Charles Young of Ripley Ohio was the third African-American graduate of West Point, the first black U.S. national park superintendent, first black military attaché, first black to achieve the rank of colonel, and highest-ranking black officer in the Regular Army until his death in 1922.
His first assignment after graduation was with the Buffalo Soldiers in the 10th Cavalry in Nebraska, and then in the 9th and 10th Cavalries in Utah. Later, during the Spanish-American War, he was in command of a squadron of the 10th Cavalry Buffalo Soldiers in Cuba.
Charles Young distinguished himself throughout his military career with the Buffalo Soldiers of the 9th and 10th Cavalries, and the 25th Infantry. He also served as Professor of Military Science at Wilberforce University, Ohio.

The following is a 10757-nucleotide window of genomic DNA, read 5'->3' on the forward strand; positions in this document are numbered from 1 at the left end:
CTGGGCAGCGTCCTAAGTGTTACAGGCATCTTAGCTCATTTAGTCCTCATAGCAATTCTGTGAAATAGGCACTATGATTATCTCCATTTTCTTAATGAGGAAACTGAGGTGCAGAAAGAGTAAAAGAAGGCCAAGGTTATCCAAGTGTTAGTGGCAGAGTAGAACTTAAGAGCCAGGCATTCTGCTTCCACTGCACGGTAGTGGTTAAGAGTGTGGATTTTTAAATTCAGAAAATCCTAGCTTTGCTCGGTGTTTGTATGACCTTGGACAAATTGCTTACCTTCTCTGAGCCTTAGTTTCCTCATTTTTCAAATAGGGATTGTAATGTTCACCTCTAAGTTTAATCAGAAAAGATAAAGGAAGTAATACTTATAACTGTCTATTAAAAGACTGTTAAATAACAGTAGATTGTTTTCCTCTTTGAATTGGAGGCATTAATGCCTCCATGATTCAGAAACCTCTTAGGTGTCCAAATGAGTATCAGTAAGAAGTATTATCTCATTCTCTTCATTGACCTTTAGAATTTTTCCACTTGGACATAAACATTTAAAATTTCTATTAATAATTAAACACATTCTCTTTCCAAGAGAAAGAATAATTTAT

During the 1916 Pershing’s Punitive Expedition into Mexico, Young was praised for his leadership in the pursuit of the bandit Pancho Villa, who had murdered American citizens. Commanding a squadron of the 10th United States Cavalry, he led a cavalry pistol charge against the Villista forces, routing the opposing forces without losing a single man and saved the wounded General Beltran and his men, who had been outflanked.
The monument to the great pioneer is at the intersection of Prospect Ave. and Prospect Rd. in Cleveland.